Re: effective probability

From: Gilles HENRI <>
Date: Tue, 2 Feb 1999 14:37:49 +0100

>Jacques M Mallah, <>, writes:
>> On Wed, 27 Jan 1999 wrote:
>> > This view is especially perplexing if my measure changes drastically
>> > over time. With some of our thought experiments, I could boost the
>> > measure of an instant of my consciousness by making copies of my brain
>> > state (say, a high-resolution X-ray). But the next instant, my measure
>> > drops again. Would I somehow expect to notice myself spending more
>> > time in that amplified instant? Suppose I spent half my days with a
>> > big brain and half my days with a small brain. Am I to be puzzled on
>> > those days I am in the small brain, faced with the mystery of why I am
>> > not experiencing the measure-enhanced big-brain days?
>> Making copies would not enhance your measure unless they are
>> functional copies, according to computationalism. Even if they are, it
>> would just mean you could expect an enhanced a priori chance of being on a
>> 'big brain day'. 'Small brain' days would not be of zero measure, so
>> would still occur, and if you find yourself in one, fine. It won't feel
>> any different, just as it wouldn't feel any different if you had an exact
>> twin you didn't know about.
>So what would distinguish big brain days from small brain days? You say I
>would "expect an enhanced a prior chance of being on a 'big brain day'".
>Does that mean that, if at some random time in my life I ask myself,
>"is this a big brain day?", that the answer would be more likely than
>not to be true? Surely not. Would I expect more things to happen to me
>on big brain days? Surely not. Would I remember big brain days better
>than small brain days? Surely not. Would there be any point in trying
>to arrange my life so that good things happen on big brain days and bad
>things on small brain days? Surely not.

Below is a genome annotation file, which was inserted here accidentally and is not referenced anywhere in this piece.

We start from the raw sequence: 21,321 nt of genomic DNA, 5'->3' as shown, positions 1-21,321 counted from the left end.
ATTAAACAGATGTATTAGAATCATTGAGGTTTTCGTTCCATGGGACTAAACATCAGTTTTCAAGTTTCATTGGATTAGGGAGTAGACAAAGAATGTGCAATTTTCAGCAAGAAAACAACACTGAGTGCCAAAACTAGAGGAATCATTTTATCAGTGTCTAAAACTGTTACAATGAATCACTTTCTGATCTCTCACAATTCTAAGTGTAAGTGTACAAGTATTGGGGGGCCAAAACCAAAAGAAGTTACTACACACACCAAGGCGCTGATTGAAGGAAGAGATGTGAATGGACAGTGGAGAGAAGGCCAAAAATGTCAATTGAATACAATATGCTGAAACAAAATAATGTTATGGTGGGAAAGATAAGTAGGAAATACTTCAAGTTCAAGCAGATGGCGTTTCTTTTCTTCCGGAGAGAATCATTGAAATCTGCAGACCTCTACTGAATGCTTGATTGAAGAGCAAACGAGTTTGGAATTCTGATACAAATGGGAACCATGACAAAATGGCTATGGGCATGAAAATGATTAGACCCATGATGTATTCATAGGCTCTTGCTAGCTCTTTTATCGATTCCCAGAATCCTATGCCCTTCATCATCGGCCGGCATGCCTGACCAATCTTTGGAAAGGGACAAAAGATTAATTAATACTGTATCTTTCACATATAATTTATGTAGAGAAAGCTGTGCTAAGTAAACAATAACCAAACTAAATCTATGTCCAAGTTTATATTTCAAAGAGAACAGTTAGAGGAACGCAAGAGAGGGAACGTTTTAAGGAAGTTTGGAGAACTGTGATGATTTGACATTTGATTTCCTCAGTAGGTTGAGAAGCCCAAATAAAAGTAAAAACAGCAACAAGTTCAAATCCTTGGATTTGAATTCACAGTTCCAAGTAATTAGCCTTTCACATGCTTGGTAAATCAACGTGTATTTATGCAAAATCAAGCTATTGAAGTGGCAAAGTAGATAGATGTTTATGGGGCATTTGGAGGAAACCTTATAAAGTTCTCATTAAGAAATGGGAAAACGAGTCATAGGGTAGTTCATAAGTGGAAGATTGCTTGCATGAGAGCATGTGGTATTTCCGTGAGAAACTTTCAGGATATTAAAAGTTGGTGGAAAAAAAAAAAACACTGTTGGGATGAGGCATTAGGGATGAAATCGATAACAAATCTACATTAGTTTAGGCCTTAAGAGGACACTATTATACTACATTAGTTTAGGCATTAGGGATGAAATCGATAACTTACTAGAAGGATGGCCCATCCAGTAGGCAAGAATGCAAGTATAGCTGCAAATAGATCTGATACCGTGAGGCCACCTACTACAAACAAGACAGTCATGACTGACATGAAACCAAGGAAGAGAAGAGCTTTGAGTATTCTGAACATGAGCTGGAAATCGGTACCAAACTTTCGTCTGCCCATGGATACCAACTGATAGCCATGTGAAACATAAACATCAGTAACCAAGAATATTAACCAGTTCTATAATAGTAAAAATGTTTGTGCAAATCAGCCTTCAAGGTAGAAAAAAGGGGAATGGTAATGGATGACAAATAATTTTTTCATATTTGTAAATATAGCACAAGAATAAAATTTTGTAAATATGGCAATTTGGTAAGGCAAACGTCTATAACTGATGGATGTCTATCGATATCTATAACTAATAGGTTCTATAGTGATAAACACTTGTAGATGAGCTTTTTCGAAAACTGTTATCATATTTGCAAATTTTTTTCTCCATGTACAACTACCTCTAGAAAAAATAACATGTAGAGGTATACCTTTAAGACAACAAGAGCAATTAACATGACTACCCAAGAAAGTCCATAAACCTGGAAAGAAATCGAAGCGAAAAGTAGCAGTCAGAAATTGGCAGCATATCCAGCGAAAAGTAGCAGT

>The fact is, there would be no detectable differences whatsoever
>between big brain and small brain days.
>What does it mean, then, for me to "expect an enhanced a priori chance of
>being on a 'big brain day'"? More generally, what does it mean for me to
>"expect to be" on any day? This concept does not seem to correspond in
>any way to my experience of reality.

Hey Hey and what about if the moon was made of Cheddar cheese? I agree with
Hal. The discussion can go anywhere if we assume totally unrealistic
events. We *are* physical systems.

I don't like too much this idea of replication of yourself. Even if you
make a precise copy of one's brain, it will immediately begin to diverge,
only by the fact that it is not at the same place, so it won't see the same
things. The fact that you would share the same past is not sufficient : two
twins have actually shared a common past (a single cell), but they are not
considered as the same person. Same with Dolly and her mother.
Of course an autist computer can be exactly replicated. But it means also
that it is not conscious in the human sense, knowing its environment. And
we don't say that two computers built by the same company and running the
same OS and program are "the same"! They are just clones.
Again the question of identity is subjective. If we had the technique to
duplicate human beings, we should redefine it: you could consider that
somebody alse can actually be born from yourself. This a matter of
definition, not of physical properties of the world (just like defining a
sand heap...)

Received on Tue Feb 02 1999 - 05:44:57 PST

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